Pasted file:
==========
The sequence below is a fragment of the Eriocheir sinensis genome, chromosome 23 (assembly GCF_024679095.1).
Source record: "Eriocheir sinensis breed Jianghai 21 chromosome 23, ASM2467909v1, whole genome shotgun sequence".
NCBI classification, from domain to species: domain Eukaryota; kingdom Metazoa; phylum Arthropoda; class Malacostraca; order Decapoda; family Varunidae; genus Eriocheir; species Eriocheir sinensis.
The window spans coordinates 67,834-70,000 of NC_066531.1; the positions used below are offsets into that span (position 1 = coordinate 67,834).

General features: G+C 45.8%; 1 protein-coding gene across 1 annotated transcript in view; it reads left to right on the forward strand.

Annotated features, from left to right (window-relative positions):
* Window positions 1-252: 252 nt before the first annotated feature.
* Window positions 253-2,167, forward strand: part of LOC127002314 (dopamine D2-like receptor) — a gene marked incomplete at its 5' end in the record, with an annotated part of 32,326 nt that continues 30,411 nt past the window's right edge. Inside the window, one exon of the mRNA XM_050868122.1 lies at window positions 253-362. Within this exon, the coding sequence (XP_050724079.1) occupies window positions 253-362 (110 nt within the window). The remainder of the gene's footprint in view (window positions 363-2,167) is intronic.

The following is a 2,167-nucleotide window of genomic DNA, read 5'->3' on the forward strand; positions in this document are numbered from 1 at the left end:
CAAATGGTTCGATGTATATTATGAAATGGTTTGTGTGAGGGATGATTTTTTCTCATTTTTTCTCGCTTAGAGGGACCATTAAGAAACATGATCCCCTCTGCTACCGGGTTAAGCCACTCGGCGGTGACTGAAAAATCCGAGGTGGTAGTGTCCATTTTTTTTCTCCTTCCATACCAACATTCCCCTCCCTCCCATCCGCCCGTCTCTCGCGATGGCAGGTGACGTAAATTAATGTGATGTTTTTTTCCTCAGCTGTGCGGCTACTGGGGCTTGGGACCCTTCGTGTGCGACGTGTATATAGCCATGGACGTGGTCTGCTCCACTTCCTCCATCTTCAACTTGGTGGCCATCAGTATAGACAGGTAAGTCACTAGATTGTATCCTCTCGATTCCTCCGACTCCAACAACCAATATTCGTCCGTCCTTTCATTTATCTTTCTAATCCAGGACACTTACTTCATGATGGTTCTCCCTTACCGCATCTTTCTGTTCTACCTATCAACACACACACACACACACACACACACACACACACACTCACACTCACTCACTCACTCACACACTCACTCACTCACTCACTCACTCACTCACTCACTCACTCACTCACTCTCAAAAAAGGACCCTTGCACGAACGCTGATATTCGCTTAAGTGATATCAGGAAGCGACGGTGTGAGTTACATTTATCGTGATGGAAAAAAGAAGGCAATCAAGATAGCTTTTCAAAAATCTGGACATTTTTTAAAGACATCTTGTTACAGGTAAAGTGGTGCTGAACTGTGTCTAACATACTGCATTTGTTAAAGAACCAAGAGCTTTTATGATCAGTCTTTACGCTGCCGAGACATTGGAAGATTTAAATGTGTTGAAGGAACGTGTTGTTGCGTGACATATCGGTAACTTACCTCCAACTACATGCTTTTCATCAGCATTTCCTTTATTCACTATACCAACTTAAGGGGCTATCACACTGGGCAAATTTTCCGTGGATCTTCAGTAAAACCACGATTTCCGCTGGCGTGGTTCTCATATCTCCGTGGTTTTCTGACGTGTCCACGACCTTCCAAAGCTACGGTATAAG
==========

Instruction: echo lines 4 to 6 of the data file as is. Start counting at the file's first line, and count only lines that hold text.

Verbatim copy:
The window spans coordinates 67,834-70,000 of NC_066531.1; the positions used below are offsets into that span (position 1 = coordinate 67,834).

General features: G+C 45.8%; 1 protein-coding gene across 1 annotated transcript in view; it reads left to right on the forward strand.

Annotated features, from left to right (window-relative positions):